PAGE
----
- Neurodiversity is slated to be the human resources and talent recruiting buzzword of 2019.
- Hiring practices appear to be shifting to hiring candidates with cognitive disabilities who have been historically overlooked.
- Finance and tech companies are at the forefront of the movement.
An alternative approach to talent hiring is predicted to bloom in 2019.
The recruiting practice of hiring candidates based on cultural fit — that is, the hiring manager’s predictive abilities to assess whether a candidate’s personality and professional goals will align with the company’s mission and the personalities of other employees — has been a longstanding and overvalued hiring trend that might be on its way out.
As some now realize that hiring based on cultural fit has the ability to be discriminatory and marginalizing toward certain populations of people, the inclusionary practice of hiring candidates with neurodiverse disorders is a growing trend among employers.
Neurological Disorders Might No Longer Be a Hiring Hindrance
More employers are open to hiring employees who have disorders such as ADHD, autism, obsessive-compulsive disorder, social anxiety, dyslexia, dyspraxia or communication challenges.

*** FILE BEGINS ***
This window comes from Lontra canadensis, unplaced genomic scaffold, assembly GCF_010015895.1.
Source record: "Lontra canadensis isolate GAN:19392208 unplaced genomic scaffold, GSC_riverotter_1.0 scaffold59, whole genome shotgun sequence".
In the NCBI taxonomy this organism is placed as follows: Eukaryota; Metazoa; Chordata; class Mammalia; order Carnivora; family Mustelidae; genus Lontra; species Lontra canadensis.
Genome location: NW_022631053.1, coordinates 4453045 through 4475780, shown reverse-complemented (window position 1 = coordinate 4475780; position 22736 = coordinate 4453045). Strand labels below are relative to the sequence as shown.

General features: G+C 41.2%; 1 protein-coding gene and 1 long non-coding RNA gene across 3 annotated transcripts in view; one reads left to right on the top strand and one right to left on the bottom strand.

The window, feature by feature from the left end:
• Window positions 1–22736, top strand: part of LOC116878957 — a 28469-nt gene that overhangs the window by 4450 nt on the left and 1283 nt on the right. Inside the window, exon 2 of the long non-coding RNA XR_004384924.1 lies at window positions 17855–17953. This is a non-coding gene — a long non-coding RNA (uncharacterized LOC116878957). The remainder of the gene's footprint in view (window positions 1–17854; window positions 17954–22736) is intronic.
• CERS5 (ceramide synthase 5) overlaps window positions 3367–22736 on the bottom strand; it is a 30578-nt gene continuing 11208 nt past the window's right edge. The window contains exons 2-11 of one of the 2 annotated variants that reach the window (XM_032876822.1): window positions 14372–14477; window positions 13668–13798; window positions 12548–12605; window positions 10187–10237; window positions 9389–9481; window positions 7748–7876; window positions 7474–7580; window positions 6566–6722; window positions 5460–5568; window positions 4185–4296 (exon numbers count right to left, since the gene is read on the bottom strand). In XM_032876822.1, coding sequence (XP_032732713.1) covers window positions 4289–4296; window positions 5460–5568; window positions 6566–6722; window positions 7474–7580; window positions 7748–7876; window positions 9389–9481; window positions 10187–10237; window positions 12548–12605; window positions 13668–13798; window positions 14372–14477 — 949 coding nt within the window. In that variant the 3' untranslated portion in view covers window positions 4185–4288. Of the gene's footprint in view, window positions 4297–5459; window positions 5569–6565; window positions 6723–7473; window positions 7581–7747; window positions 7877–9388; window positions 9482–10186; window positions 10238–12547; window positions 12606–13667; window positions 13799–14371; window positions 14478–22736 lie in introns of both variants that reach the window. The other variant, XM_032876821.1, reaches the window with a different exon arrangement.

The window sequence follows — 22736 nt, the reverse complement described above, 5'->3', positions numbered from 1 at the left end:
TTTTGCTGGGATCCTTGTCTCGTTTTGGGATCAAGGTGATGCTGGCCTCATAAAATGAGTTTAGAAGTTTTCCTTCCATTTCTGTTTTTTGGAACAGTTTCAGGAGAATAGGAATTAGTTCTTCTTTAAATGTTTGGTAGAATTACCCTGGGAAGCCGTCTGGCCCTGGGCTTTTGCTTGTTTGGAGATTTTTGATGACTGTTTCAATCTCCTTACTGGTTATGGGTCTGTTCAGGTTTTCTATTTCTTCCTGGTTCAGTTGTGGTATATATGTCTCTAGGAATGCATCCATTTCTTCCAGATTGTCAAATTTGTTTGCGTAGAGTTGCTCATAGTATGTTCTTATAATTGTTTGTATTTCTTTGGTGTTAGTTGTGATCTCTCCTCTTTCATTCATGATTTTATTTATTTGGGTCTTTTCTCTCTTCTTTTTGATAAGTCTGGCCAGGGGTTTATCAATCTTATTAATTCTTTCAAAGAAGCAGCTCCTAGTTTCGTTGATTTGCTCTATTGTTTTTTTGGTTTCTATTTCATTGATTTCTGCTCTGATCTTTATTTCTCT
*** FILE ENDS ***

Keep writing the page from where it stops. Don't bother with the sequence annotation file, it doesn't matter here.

Many people with these disorders have higher-than-average abilities, yet their personality eccentricities disqualify them and their credentials because their personalities don’t fit perfectly into predetermined profile boxes created by talent and recruiting professionals.
Given that many of those with neurological disorders aren’t the strongest when it comes to selling themselves or communicating their experience or skills during job interviews, the population has historically experienced high unemployment rates. It’s estimated that one in 59 children have been diagnosed with autism spectrum disorder, according to the Centers for Disease Control and Prevention.
Companies Hiring for Neurodiversity
Tech, finance and other companies like SAP, Microsoft, IBM, EY and Willis Towers Watson are at the forefront of neurodiversity, namely for the preponderance of rote or highly technical and precise job functions.
SAP is lauded as the shining example of a neurodiverse company for providing soft skills training for those with cognitive disabilities and providing autism awareness training to the greater population of SAP employees.
The movement hopes to be the answer to addressing the tight job market and tapping into a wider demographic of job candidates.
Keep reading to learn about the new jobs robots are creating for us.
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